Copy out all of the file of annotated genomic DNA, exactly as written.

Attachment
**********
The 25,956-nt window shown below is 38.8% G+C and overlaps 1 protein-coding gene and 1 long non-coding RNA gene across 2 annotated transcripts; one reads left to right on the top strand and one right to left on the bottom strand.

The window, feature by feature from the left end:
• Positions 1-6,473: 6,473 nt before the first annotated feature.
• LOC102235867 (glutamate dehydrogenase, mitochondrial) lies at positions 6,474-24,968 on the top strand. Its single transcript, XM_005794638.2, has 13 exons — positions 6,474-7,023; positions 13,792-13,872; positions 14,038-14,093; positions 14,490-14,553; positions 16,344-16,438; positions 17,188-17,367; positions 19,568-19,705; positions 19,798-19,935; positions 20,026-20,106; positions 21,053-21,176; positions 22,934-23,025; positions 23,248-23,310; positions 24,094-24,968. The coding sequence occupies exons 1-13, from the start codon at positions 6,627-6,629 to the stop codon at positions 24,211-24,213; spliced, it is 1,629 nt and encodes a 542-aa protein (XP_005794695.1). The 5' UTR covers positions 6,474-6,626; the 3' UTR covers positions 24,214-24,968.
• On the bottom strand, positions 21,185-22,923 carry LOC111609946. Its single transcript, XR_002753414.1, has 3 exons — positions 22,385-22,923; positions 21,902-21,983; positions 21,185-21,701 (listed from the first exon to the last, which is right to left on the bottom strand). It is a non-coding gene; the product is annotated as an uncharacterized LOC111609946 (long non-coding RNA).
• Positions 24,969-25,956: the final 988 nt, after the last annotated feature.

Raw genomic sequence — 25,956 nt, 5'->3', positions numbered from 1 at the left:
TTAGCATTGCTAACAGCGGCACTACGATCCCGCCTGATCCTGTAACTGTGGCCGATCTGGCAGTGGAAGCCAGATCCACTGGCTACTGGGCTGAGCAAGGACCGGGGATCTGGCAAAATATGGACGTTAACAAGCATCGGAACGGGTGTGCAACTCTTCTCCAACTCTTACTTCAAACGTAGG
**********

The 25,956-nt window shown below is 38.8% G+C and overlaps 1 protein-coding gene and 1 long non-coding RNA gene across 2 annotated transcripts; one reads left to right on the top strand and one right to left on the bottom strand.

The window, feature by feature from the left end:
• Positions 1-6,473: 6,473 nt before the first annotated feature.
• LOC102235867 (glutamate dehydrogenase, mitochondrial) lies at positions 6,474-24,968 on the top strand. Its single transcript, XM_005794638.2, has 13 exons — positions 6,474-7,023; positions 13,792-13,872; positions 14,038-14,093; positions 14,490-14,553; positions 16,344-16,438; positions 17,188-17,367; positions 19,568-19,705; positions 19,798-19,935; positions 20,026-20,106; positions 21,053-21,176; positions 22,934-23,025; positions 23,248-23,310; positions 24,094-24,968. The coding sequence occupies exons 1-13, from the start codon at positions 6,627-6,629 to the stop codon at positions 24,211-24,213; spliced, it is 1,629 nt and encodes a 542-aa protein (XP_005794695.1). The 5' UTR covers positions 6,474-6,626; the 3' UTR covers positions 24,214-24,968.
• On the bottom strand, positions 21,185-22,923 carry LOC111609946. Its single transcript, XR_002753414.1, has 3 exons — positions 22,385-22,923; positions 21,902-21,983; positions 21,185-21,701 (listed from the first exon to the last, which is right to left on the bottom strand). It is a non-coding gene; the product is annotated as an uncharacterized LOC111609946 (long non-coding RNA).
• Positions 24,969-25,956: the final 988 nt, after the last annotated feature.

Raw genomic sequence — 25,956 nt, 5'->3', positions numbered from 1 at the left:
TTAGCATTGCTAACAGCGGCACTACGATCCCGCCTGATCCTGTAACTGTGGCCGATCTGGCAGTGGAAGCCAGATCCACTGGCTACTGGGCTGAGCAAGGACCGGGGATCTGGCAAAATATGGACGTTAACAAGCATCGGAACGGGTGTGCAACTCTTCTCCAACTCTTACTTCAAACGTAGG